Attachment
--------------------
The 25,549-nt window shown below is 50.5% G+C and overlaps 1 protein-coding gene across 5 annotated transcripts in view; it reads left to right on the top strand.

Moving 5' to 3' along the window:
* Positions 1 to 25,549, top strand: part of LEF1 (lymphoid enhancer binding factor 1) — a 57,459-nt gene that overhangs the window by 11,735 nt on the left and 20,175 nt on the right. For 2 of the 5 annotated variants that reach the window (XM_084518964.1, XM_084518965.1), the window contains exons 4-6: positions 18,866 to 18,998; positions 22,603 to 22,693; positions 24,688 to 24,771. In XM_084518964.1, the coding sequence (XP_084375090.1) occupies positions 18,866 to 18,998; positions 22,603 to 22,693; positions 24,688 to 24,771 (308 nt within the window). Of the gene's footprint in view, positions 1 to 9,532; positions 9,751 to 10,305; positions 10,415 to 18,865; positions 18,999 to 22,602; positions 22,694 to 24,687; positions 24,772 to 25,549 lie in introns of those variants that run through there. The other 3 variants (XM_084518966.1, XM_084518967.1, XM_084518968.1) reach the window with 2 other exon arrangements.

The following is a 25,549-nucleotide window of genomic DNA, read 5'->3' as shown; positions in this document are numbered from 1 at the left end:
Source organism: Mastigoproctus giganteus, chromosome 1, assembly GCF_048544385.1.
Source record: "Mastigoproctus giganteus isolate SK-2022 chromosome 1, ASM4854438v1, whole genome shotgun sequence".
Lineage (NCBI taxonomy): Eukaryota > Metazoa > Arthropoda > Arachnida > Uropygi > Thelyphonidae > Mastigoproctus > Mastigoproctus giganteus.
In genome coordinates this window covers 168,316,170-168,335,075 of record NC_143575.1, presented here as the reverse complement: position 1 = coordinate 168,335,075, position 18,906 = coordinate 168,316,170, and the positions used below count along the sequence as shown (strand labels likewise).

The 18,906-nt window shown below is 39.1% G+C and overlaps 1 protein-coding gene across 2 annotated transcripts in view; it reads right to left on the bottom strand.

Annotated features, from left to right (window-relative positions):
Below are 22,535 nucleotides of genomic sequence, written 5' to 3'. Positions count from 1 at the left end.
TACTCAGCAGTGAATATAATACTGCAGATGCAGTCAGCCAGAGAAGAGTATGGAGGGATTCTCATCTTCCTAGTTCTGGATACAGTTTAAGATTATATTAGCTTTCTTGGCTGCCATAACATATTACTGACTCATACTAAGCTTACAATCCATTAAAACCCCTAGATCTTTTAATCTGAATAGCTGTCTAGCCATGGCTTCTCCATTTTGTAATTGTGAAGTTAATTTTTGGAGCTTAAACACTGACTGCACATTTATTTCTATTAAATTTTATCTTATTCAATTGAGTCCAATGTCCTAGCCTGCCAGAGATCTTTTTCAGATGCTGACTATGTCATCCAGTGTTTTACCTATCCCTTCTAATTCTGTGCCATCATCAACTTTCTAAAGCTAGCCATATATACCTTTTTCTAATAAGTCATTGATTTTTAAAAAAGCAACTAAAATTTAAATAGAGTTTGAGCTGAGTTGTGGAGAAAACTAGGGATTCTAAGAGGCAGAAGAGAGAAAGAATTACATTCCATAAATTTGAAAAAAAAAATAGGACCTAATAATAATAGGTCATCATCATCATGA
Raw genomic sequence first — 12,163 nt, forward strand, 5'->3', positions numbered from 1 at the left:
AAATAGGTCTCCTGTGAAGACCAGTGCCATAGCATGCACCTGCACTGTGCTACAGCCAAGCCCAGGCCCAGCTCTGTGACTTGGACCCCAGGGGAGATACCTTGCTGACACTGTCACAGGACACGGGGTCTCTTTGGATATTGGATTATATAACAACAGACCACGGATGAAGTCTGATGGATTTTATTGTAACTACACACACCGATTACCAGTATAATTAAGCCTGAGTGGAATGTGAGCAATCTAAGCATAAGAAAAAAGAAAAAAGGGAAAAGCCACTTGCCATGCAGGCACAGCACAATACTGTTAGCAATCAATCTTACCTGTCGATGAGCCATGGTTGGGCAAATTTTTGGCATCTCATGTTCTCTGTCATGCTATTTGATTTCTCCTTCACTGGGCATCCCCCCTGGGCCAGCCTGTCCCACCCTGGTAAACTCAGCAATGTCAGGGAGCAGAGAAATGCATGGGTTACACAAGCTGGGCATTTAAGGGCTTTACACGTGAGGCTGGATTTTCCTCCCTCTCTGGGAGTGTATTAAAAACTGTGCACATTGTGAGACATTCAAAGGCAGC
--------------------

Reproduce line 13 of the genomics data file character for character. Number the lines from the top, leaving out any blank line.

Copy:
Raw genomic sequence first — 12,163 nt, forward strand, 5'->3', positions numbered from 1 at the left: